I'm fully bilingual, though I daresay, a bit more fluent in English than any other language, Chinese being the other. I used to write poetry, and the most important thing I learned from that particular experience was that the translator's fluency in the target language was most important; while fluency in the original language is needed for picking up the nuances in the language, fluency in the target language was needed for expressing it. While I'm sure that's all old-hat to you, it was a revelation for me.

I first noticed this when I started watching Chinese films and actually noticing the subtitles, and thinking to myself, "ugh, THAT was an awkward translation," or "THAT could have been done a lot better." I love the idea of seeing a graceful translation that mirrors the original language: using archaic English to express a passage in archaic Chinese, or using slang to show modern-day colloquialisms. It's gotten to be an obsessive habit, where I mentally try and translate every Chinese film I see. It seems like a plausible—and very appealing—career choice.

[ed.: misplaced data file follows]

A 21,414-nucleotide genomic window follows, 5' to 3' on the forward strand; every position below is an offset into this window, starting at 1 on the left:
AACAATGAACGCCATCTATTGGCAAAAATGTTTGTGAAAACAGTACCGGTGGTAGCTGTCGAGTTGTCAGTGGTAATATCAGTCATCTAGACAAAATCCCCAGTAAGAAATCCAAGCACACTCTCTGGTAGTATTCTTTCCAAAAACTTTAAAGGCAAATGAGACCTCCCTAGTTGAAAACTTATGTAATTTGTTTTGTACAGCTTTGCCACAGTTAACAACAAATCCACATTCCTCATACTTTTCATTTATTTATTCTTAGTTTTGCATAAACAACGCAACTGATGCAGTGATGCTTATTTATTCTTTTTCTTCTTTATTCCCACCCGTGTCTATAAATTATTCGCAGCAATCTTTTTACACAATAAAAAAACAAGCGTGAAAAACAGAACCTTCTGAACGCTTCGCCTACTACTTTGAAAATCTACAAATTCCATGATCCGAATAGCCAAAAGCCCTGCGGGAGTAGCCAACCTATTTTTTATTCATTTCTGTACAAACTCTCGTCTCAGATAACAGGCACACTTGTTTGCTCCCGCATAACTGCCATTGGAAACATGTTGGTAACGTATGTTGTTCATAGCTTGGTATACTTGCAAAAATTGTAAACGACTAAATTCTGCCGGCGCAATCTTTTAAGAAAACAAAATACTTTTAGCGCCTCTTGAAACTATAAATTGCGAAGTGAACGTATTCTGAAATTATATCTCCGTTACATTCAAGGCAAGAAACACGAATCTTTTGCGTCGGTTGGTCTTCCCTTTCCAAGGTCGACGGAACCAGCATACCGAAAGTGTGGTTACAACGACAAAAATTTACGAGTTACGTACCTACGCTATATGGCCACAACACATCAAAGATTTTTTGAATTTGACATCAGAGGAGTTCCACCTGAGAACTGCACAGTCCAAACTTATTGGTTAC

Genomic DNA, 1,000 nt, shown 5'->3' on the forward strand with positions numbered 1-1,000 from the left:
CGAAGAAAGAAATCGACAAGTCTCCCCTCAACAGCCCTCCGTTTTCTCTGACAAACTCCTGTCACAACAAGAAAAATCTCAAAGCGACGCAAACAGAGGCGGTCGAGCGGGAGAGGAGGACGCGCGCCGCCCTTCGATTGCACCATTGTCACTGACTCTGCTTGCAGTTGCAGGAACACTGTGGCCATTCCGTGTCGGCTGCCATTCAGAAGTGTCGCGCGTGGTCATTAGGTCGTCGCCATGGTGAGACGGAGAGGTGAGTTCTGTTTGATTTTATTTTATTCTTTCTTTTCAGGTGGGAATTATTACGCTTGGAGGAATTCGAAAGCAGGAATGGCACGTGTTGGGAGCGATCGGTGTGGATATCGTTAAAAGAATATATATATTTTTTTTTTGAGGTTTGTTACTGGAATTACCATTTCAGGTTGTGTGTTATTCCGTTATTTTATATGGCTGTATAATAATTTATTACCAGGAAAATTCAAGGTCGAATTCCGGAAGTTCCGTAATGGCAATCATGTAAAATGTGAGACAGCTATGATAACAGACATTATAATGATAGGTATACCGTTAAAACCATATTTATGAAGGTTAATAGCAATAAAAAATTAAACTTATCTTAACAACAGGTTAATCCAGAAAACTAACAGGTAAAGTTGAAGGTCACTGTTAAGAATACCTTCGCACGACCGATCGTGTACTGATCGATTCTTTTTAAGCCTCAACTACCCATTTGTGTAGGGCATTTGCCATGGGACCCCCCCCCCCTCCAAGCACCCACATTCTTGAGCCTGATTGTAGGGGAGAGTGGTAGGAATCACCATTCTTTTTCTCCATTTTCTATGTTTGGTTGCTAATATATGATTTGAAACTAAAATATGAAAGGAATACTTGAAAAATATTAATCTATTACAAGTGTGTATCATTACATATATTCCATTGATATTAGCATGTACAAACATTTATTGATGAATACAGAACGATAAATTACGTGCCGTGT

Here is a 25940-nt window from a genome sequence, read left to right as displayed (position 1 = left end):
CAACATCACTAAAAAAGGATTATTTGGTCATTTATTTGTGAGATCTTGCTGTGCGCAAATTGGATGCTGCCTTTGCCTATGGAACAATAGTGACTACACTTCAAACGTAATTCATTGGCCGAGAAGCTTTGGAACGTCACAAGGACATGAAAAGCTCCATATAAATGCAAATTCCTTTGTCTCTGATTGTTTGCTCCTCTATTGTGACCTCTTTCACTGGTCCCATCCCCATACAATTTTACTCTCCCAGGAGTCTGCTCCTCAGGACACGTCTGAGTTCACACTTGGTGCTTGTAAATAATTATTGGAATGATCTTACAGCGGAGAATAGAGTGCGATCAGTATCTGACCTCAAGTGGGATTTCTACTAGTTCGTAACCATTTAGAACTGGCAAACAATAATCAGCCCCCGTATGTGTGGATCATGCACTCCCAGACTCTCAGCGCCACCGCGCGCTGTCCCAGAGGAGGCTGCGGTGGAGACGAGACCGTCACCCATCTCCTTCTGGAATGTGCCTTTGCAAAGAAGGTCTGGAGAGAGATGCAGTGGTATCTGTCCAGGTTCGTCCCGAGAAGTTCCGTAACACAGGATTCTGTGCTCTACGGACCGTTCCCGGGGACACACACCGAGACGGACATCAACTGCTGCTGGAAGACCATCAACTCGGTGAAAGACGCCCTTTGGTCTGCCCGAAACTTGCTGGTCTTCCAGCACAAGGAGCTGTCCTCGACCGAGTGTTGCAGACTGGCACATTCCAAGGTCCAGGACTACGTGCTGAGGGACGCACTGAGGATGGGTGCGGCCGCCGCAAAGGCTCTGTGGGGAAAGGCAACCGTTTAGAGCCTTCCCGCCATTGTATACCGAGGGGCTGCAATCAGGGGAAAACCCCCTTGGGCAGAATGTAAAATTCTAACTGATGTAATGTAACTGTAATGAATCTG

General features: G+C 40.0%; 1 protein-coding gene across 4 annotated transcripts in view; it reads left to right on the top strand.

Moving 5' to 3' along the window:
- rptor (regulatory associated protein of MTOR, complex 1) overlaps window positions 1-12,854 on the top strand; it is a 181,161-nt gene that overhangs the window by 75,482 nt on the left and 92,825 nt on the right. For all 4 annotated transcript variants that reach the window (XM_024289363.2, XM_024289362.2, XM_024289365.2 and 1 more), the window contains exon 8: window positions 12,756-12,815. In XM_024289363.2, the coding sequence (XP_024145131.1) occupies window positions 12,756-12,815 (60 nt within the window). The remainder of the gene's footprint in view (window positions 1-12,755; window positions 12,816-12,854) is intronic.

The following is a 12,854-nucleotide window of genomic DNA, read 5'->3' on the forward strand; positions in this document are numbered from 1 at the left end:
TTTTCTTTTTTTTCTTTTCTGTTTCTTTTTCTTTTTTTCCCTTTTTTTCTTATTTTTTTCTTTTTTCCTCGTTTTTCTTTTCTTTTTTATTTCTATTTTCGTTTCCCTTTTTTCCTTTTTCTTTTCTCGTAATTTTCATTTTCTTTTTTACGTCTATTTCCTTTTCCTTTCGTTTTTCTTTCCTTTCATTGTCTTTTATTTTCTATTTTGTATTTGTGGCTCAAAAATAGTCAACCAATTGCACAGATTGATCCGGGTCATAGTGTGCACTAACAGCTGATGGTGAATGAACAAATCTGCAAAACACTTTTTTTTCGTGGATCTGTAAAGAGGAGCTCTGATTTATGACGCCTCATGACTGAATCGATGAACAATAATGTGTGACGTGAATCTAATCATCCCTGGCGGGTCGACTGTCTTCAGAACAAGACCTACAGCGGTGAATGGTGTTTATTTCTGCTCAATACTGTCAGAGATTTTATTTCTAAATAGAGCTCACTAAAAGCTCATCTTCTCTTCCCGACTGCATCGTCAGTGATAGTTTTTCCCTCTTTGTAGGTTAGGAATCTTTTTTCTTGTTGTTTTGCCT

I'm currently undergoing my quarter-life crisis (I'm 19) and trying to figure out what, exactly, I'm going to do with my life. I'm studying at a university as a biochemistry major, though I've taken a few linguistic and cultural courses as well, as it strikes my fancy. But if I were to seriously pursue this translation-as-a-career idea, what should I do?

Are there any courses or paths of study I should look into? And lastly, and words of advice? (Things like, "trust me, dear girl, you will regret becoming a translator" would be helpful about now, before I jump headfirst into it.)




Dear May,

Do we all agree that it is far preferable to have a job one is passionate about? Good.

Successful, happy translators are, in our experience, all passionate about language and words, so you seem to be on the right track there. But to be successful, they also need outstanding writing skills and a specialization.

Why not use your remaining years in college to hone these skills—keeping in mind that a university specialization in biochemistry will get you off to a strong start in scientific translation, especially with your language combination. You can then branch out into film or other translation—texts that, like Heineken, reach the parts others don't.


PS: By the way, the late Federico Fellini agreed with you that film translation is not just translating words, rather the challenge of slipping humbly and discretely into another culture. Bravo, maestro!


Dear Fire Ant & Worker Bee,

Help! I need some career advice. With an M.A. from Middlebury, a law degree and a recent M.A. in translation, I planned to become a legal translator.